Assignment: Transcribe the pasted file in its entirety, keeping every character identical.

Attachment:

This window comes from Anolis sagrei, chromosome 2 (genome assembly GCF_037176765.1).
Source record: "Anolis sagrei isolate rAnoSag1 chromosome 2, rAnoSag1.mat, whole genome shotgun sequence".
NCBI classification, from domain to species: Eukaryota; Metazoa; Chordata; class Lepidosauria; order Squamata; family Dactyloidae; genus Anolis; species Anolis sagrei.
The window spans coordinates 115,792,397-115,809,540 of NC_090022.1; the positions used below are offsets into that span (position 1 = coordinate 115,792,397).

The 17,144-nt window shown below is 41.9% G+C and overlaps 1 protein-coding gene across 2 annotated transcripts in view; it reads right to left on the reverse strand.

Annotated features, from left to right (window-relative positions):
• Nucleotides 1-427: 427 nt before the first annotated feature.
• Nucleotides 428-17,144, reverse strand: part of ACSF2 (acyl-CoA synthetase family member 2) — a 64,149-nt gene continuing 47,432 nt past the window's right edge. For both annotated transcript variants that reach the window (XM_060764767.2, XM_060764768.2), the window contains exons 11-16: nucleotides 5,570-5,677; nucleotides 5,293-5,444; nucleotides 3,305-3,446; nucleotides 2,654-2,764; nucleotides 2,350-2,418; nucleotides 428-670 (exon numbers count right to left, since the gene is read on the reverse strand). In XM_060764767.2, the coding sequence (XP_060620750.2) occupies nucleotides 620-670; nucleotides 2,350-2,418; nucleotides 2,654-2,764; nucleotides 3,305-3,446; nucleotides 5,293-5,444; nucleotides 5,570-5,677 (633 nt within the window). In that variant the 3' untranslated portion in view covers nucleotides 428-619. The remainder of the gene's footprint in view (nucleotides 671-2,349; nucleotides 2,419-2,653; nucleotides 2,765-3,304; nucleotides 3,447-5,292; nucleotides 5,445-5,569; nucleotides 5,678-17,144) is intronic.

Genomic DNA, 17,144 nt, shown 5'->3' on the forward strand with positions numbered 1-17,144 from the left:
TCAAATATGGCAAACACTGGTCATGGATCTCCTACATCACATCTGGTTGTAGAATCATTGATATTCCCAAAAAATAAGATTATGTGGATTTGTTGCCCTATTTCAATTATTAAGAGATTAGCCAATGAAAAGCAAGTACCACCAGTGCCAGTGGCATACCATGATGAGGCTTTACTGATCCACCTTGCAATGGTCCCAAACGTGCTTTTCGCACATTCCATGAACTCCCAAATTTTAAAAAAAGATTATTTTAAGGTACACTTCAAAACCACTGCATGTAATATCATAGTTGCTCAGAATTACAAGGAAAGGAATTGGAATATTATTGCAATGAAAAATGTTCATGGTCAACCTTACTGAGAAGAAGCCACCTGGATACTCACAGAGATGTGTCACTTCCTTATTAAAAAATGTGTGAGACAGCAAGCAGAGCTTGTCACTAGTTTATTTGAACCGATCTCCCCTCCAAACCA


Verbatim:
This window comes from Anolis sagrei, chromosome 2 (genome assembly GCF_037176765.1).
Source record: "Anolis sagrei isolate rAnoSag1 chromosome 2, rAnoSag1.mat, whole genome shotgun sequence".
NCBI classification, from domain to species: Eukaryota; Metazoa; Chordata; class Lepidosauria; order Squamata; family Dactyloidae; genus Anolis; species Anolis sagrei.
The window spans coordinates 115,792,397-115,809,540 of NC_090022.1; the positions used below are offsets into that span (position 1 = coordinate 115,792,397).

The 17,144-nt window shown below is 41.9% G+C and overlaps 1 protein-coding gene across 2 annotated transcripts in view; it reads right to left on the reverse strand.

Annotated features, from left to right (window-relative positions):
• Nucleotides 1-427: 427 nt before the first annotated feature.
• Nucleotides 428-17,144, reverse strand: part of ACSF2 (acyl-CoA synthetase family member 2) — a 64,149-nt gene continuing 47,432 nt past the window's right edge. For both annotated transcript variants that reach the window (XM_060764767.2, XM_060764768.2), the window contains exons 11-16: nucleotides 5,570-5,677; nucleotides 5,293-5,444; nucleotides 3,305-3,446; nucleotides 2,654-2,764; nucleotides 2,350-2,418; nucleotides 428-670 (exon numbers count right to left, since the gene is read on the reverse strand). In XM_060764767.2, the coding sequence (XP_060620750.2) occupies nucleotides 620-670; nucleotides 2,350-2,418; nucleotides 2,654-2,764; nucleotides 3,305-3,446; nucleotides 5,293-5,444; nucleotides 5,570-5,677 (633 nt within the window). In that variant the 3' untranslated portion in view covers nucleotides 428-619. The remainder of the gene's footprint in view (nucleotides 671-2,349; nucleotides 2,419-2,653; nucleotides 2,765-3,304; nucleotides 3,447-5,292; nucleotides 5,445-5,569; nucleotides 5,678-17,144) is intronic.

Genomic DNA, 17,144 nt, shown 5'->3' on the forward strand with positions numbered 1-17,144 from the left:
TCAAATATGGCAAACACTGGTCATGGATCTCCTACATCACATCTGGTTGTAGAATCATTGATATTCCCAAAAAATAAGATTATGTGGATTTGTTGCCCTATTTCAATTATTAAGAGATTAGCCAATGAAAAGCAAGTACCACCAGTGCCAGTGGCATACCATGATGAGGCTTTACTGATCCACCTTGCAATGGTCCCAAACGTGCTTTTCGCACATTCCATGAACTCCCAAATTTTAAAAAAAGATTATTTTAAGGTACACTTCAAAACCACTGCATGTAATATCATAGTTGCTCAGAATTACAAGGAAAGGAATTGGAATATTATTGCAATGAAAAATGTTCATGGTCAACCTTACTGAGAAGAAGCCACCTGGATACTCACAGAGATGTGTCACTTCCTTATTAAAAAATGTGTGAGACAGCAAGCAGAGCTTGTCACTAGTTTATTTGAACCGATCTCCCCTCCAAACCA